In honor of National Poetry Month, we've got not one but six poems for you today -- all inspired by the Little Red Riding Hood fairy tale.
there was a strange deception:
a wolf dressed in frills,
a kind of transvestite.
But I get ahead of my story.....
First, grant me my sense of history:
I did it for posterity,
for kindergarten teachers
and a clear moral....
3. Angela Omulepu uses Red Riding Hood imagery to powerful effect in her short poem "Self-Portrait" (which was part of the Poetry on the Buses program in Washington State):
I'm no Red Riding Hood, lost in the woods,
More gap-toothed and leaping, evergreen
To evergreen, more hermit than hobbit....
In the forest by your house,
I met someone gathering wood. "Nice axe,"
I said before wandering further.
I was obtaining samples for my botany class....
You might ask why. Here's why. Poetry.
The wolf, I knew, would lead me deep into the woods,
away from home, to a dark tangled thorny place
lit by the eyes of owls....
6. Sonia Murphy, too, explores the allure of the wild in her poem "Marrying the Wolf" (scroll down to the March 31 entry on Murphy's blog, Igneous Paramour):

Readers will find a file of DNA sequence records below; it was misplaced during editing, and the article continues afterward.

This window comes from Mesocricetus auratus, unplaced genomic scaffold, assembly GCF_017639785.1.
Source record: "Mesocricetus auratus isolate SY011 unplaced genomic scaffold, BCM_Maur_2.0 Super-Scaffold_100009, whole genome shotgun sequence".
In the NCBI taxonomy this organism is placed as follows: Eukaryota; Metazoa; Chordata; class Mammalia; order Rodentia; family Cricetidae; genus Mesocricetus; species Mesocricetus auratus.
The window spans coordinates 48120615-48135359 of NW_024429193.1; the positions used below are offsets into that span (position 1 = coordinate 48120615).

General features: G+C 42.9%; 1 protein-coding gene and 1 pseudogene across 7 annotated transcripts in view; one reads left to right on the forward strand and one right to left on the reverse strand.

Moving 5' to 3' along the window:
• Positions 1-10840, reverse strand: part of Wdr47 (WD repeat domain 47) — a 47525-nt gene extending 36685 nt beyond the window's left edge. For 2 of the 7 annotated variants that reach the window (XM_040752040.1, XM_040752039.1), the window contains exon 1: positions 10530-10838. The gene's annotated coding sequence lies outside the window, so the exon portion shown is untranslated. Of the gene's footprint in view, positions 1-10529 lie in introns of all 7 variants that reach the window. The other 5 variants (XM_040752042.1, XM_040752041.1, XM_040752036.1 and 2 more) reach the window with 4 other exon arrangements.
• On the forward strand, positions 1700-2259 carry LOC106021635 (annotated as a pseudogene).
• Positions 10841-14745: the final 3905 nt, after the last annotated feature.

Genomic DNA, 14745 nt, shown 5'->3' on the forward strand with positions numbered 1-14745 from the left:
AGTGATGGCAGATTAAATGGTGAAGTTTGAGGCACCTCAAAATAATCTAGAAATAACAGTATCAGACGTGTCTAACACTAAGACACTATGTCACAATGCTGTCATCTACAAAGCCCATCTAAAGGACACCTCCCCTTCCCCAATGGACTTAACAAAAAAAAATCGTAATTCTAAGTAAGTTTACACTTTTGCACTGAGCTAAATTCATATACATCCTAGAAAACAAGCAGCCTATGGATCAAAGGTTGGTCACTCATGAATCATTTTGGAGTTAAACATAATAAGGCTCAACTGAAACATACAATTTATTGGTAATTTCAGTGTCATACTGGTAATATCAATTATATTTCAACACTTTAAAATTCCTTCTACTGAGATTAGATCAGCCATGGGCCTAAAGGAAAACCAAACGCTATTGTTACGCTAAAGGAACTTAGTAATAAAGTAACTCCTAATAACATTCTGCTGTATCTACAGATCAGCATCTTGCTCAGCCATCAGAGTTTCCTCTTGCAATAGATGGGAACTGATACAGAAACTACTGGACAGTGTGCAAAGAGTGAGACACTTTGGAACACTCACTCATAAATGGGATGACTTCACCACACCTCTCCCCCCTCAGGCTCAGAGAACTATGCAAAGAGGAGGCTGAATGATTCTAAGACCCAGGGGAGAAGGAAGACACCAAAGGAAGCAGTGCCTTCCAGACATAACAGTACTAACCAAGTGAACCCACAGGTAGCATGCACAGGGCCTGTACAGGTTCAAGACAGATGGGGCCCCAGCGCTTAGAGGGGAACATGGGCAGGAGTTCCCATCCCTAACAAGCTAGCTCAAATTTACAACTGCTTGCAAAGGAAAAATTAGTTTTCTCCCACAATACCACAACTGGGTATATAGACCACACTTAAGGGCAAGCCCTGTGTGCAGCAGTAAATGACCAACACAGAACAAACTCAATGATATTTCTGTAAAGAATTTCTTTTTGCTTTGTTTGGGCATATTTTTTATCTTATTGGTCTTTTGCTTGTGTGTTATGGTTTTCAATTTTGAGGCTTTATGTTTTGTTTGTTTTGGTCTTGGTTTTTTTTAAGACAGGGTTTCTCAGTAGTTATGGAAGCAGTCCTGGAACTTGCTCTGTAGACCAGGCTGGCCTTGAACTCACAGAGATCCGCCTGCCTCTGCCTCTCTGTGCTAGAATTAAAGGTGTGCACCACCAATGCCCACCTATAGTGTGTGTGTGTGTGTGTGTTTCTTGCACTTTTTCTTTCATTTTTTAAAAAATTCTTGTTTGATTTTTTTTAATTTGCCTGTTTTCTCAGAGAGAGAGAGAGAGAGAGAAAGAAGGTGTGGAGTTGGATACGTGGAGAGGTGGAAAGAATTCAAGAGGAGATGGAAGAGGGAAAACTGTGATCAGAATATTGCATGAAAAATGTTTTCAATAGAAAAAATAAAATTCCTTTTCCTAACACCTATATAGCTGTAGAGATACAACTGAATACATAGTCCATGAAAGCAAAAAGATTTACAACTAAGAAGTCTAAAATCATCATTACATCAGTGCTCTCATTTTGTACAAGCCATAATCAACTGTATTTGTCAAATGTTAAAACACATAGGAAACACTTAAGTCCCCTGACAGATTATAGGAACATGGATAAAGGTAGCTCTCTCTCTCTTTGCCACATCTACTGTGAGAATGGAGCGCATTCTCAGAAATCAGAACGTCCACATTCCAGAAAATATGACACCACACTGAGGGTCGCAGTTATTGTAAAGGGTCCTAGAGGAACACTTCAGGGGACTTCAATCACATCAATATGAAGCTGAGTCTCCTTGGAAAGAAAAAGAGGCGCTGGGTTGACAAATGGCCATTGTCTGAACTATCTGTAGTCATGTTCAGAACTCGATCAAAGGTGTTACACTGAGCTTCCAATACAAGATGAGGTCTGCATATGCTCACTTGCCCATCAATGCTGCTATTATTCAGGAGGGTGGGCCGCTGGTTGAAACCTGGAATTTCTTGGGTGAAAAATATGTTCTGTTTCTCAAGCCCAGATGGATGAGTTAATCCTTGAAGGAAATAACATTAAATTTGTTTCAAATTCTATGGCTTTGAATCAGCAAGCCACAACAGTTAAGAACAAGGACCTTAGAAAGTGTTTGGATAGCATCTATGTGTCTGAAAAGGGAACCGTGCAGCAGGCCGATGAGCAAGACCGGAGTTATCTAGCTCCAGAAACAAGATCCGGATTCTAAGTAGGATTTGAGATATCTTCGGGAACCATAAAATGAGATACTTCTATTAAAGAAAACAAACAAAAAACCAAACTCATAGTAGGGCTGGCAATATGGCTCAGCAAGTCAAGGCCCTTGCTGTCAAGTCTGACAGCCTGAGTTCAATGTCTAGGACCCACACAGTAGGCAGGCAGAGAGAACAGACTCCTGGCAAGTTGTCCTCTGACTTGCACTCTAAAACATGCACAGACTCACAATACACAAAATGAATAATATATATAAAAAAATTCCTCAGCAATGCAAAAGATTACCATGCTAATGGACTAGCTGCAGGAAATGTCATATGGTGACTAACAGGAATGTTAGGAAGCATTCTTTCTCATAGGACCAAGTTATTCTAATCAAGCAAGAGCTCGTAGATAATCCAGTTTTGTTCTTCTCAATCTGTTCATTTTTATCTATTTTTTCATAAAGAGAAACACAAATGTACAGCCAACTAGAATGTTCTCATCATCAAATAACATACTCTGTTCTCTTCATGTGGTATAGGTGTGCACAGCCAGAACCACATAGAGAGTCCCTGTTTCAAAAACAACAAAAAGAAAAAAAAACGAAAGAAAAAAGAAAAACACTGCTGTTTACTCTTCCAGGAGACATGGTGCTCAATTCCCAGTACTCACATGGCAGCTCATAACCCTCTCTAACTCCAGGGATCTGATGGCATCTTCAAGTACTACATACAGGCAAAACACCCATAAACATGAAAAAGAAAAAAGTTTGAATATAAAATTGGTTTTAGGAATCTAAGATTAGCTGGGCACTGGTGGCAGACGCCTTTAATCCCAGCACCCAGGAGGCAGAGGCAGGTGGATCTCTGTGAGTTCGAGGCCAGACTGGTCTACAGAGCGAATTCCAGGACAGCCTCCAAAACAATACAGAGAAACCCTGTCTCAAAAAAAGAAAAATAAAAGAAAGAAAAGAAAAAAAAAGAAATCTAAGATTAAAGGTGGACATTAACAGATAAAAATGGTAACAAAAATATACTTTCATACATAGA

my sugar bowl of eggs
for his lacy underbelly
of wet fur.
my wooden spoons
for his thick honest
More Red Riding Hood poems can be found in the Journal of Mythic Arts archives. Follow these links to delightful pieces by Holly Black, Johnny Clewell, Karen Daly, Theodora Goss, Carrie Miner, and Jane Yolen; and a Sunday Poem feature on Jennifer Chang.
Lawrence Schimel's fabulous poem "Journeybread Recipe" inspired the e-postcard above, with art by Walter Crane. You'll find this and many other free e-postcards over on our Mythic Poetry e-Postcard page.
The art below below is a Red Riding Hood narrative sculpture by midwestern artist John T. Unger, working in collaboration with his daughter Mya Smith. Go here to learn more about the piece, and about Unger's work.
For more about the fairy tale itself: here's my article on the history of Little Red Riding Hood; you'll find an annotated version of the story over on Surlalune; and I recommend Catherine Orenstein's entertaining book Little Red Riding Hood Uncloaked: Sex, Morality, and the Evolution of a Fairy Tale.